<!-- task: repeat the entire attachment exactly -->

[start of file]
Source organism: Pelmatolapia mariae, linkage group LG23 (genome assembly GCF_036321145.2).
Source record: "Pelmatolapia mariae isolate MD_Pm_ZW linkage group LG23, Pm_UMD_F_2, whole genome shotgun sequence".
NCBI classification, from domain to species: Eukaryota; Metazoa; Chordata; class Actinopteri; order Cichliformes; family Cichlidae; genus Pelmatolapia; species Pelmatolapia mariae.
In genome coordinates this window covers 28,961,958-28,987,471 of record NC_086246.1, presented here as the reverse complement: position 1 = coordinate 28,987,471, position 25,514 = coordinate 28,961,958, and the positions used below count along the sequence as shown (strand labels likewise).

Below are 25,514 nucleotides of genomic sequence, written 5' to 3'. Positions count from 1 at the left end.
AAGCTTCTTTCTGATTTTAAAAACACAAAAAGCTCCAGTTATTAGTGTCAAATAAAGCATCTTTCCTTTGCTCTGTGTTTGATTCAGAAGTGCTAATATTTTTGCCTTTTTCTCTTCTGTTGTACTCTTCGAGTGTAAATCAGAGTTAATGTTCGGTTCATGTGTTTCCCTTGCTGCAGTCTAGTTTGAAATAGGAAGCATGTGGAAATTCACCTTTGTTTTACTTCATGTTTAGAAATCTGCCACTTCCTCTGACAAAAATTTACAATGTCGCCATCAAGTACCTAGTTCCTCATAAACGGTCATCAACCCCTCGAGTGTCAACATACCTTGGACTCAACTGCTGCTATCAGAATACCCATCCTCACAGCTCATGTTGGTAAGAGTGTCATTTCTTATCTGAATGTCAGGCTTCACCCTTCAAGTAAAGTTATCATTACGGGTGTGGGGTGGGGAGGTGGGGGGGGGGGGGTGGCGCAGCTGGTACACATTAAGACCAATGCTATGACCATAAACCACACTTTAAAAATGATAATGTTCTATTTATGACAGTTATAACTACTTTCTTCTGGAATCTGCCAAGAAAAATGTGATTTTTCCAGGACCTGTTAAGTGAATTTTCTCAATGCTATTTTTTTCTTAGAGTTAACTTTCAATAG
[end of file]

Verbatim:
Source organism: Pelmatolapia mariae, linkage group LG23 (genome assembly GCF_036321145.2).
Source record: "Pelmatolapia mariae isolate MD_Pm_ZW linkage group LG23, Pm_UMD_F_2, whole genome shotgun sequence".
NCBI classification, from domain to species: Eukaryota; Metazoa; Chordata; class Actinopteri; order Cichliformes; family Cichlidae; genus Pelmatolapia; species Pelmatolapia mariae.
In genome coordinates this window covers 28,961,958-28,987,471 of record NC_086246.1, presented here as the reverse complement: position 1 = coordinate 28,987,471, position 25,514 = coordinate 28,961,958, and the positions used below count along the sequence as shown (strand labels likewise).

Below are 25,514 nucleotides of genomic sequence, written 5' to 3'. Positions count from 1 at the left end.
AAGCTTCTTTCTGATTTTAAAAACACAAAAAGCTCCAGTTATTAGTGTCAAATAAAGCATCTTTCCTTTGCTCTGTGTTTGATTCAGAAGTGCTAATATTTTTGCCTTTTTCTCTTCTGTTGTACTCTTCGAGTGTAAATCAGAGTTAATGTTCGGTTCATGTGTTTCCCTTGCTGCAGTCTAGTTTGAAATAGGAAGCATGTGGAAATTCACCTTTGTTTTACTTCATGTTTAGAAATCTGCCACTTCCTCTGACAAAAATTTACAATGTCGCCATCAAGTACCTAGTTCCTCATAAACGGTCATCAACCCCTCGAGTGTCAACATACCTTGGACTCAACTGCTGCTATCAGAATACCCATCCTCACAGCTCATGTTGGTAAGAGTGTCATTTCTTATCTGAATGTCAGGCTTCACCCTTCAAGTAAAGTTATCATTACGGGTGTGGGGTGGGGAGGTGGGGGGGGGGGGGTGGCGCAGCTGGTACACATTAAGACCAATGCTATGACCATAAACCACACTTTAAAAATGATAATGTTCTATTTATGACAGTTATAACTACTTTCTTCTGGAATCTGCCAAGAAAAATGTGATTTTTCCAGGACCTGTTAAGTGAATTTTCTCAATGCTATTTTTTTCTTAGAGTTAACTTTCAATAG